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- DescriptionOil has played a major role in Venezuela's ecomy since the first gusher was discovered along Lake Maracaibo in 1922. As Miguel Tinker Salas demonstrates, oil has also transformed the country's social, cultural, and political landscapes. In The Enduring Legacy, Tinker Salas traces the history of the oil industry's rise in Venezuela from the beginning of the twentieth century, paying particular attention to the experiences and perceptions of industry employees, both foreign and Venezuelan. He reveals how class ambitions and corporate interests combined to reshape many Venezuelans' ideas of citizenship. Middle-class Venezuelans embraced the oil industry from the start, anticipating that it would transform the country by introducing modern techlogy, sparking ecomic development, and breaking the landed elites' stranglehold. Eventually Venezuelan employees of the industry found that their benefits, including relatively high salaries, fueled loyalty to the oil companies. That loyalty sometimes trumped allegiance to the nation-state. North American and British petroleum companies, seeking to maintain their stakes in Venezuela, promoted the idea that their interests were synymous with national development. They set up oil camps-residential communities to house their workers-that brought Venezuelan employees together with workers from the United States and Britain, and eventually with Chinese, West Indian, and Mexican migrants as well. Through the camps, the companies offered t just housing but also schooling, leisure activities, and acculturation into a structured, corporate way of life. Tinker Salas contends that these practices shaped the heart and soul of generations of Venezuelans whom the industry provided with access to a middle-class lifestyle. His interest in how oil suffused the consciousness of Venezuela is personal: Tinker Salas was born and raised in one of its oil camps.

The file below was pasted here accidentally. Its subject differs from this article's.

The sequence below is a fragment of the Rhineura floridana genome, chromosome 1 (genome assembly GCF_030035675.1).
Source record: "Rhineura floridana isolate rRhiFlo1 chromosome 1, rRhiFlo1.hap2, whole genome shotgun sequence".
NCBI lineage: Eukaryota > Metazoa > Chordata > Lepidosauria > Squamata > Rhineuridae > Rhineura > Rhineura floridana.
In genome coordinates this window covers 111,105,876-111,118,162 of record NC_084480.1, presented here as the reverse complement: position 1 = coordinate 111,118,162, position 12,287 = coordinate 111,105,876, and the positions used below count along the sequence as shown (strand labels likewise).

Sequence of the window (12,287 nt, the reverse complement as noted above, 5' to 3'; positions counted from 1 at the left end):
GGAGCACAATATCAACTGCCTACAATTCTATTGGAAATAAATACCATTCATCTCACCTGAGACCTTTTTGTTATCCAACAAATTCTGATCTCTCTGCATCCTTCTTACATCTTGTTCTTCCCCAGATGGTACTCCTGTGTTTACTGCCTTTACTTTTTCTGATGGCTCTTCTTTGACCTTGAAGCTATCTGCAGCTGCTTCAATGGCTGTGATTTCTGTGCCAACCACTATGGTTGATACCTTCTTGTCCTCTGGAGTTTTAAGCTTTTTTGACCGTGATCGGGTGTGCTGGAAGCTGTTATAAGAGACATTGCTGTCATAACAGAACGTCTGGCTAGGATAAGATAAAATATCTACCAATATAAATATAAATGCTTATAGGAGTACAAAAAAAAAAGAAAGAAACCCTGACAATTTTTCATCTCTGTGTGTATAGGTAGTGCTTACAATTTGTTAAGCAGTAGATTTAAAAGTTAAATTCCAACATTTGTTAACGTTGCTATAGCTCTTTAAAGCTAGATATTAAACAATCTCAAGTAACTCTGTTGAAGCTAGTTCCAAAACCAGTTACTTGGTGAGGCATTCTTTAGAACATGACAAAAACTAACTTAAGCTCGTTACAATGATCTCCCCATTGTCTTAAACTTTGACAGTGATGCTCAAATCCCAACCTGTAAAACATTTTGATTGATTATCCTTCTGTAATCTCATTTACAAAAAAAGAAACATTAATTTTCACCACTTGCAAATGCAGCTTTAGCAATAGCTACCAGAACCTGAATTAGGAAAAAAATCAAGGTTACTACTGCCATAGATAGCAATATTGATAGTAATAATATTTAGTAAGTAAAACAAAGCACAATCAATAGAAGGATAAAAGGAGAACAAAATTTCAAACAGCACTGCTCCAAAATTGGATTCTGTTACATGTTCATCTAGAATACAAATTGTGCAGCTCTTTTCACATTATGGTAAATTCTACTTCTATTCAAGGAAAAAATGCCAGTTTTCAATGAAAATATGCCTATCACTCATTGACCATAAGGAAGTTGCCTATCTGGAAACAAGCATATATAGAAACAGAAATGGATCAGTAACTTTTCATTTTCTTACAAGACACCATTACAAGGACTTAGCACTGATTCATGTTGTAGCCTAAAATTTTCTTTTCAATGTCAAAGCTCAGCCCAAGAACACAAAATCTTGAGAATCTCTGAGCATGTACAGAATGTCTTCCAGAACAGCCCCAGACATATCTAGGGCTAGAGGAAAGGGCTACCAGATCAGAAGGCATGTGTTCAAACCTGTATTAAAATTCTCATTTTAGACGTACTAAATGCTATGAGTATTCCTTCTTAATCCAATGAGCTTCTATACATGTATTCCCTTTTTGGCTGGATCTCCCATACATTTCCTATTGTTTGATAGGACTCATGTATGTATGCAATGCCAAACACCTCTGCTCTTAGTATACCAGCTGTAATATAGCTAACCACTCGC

- Author BiographyMiguel Tinker Salas is Arango Professor in Latin American History and Professor of History and Chicano/a Studies at Pomona College. He is the author of In the Shadow of the Eagles: Sonora and the Transformation of the Border during the Porfiriato and co-editor of Venezuela: Hugo Chavez and the Decline of an Exceptional Democracy.
- Author(s)Miguel Tinker Salas
- PublisherDuke University Press
- Date of Publication11/05/2009
- SubjectCultural Studies
- Series TitleAmerican Encounters/Global Interactions
- Place of PublicationNorth Carolina
- Country of PublicationUnited States
- ImprintDuke University Press
- Content Note1 map
- Weight499 g
- Width156 mm
- Height235 mm
- Spine23 mm
- Format DetailsTrade paperback (US)
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